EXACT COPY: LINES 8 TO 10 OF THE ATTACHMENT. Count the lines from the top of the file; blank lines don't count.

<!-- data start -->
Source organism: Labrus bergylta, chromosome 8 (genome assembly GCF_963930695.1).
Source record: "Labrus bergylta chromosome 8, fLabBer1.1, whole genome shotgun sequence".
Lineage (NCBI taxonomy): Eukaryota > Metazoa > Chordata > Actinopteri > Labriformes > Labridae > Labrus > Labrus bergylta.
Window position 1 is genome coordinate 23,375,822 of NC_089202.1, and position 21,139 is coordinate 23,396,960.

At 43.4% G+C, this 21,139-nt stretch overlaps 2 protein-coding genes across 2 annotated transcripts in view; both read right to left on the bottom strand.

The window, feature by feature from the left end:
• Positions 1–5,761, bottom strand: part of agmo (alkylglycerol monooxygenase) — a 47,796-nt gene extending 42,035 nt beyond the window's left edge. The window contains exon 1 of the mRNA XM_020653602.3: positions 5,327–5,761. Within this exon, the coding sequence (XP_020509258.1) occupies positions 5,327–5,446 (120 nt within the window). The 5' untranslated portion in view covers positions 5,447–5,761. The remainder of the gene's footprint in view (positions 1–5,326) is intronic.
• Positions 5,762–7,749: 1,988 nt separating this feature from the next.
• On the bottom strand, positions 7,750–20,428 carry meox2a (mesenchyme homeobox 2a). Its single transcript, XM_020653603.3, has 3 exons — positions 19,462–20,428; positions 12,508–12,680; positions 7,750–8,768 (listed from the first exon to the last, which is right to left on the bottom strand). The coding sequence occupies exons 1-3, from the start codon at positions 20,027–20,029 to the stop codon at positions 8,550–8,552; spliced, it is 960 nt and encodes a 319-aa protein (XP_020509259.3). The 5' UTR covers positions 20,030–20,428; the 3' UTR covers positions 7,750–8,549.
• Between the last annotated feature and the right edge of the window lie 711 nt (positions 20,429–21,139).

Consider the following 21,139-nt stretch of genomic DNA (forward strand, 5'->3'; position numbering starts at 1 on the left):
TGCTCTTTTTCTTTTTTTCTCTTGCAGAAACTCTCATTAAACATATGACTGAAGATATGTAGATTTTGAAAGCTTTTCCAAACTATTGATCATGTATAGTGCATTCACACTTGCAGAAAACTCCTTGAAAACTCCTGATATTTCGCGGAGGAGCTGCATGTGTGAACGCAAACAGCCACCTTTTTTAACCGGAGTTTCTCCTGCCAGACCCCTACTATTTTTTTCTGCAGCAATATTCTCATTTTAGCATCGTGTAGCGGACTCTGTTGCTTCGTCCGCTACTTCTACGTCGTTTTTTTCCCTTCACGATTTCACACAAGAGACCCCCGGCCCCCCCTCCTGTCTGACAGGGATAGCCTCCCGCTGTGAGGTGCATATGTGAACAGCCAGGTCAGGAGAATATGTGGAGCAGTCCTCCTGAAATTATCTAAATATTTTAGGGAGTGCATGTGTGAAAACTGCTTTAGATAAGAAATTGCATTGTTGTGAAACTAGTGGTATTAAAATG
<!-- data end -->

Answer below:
• Positions 5,762–7,749: 1,988 nt separating this feature from the next.
• On the bottom strand, positions 7,750–20,428 carry meox2a (mesenchyme homeobox 2a). Its single transcript, XM_020653603.3, has 3 exons — positions 19,462–20,428; positions 12,508–12,680; positions 7,750–8,768 (listed from the first exon to the last, which is right to left on the bottom strand). The coding sequence occupies exons 1-3, from the start codon at positions 20,027–20,029 to the stop codon at positions 8,550–8,552; spliced, it is 960 nt and encodes a 319-aa protein (XP_020509259.3). The 5' UTR covers positions 20,030–20,428; the 3' UTR covers positions 7,750–8,549.
• Between the last annotated feature and the right edge of the window lie 711 nt (positions 20,429–21,139).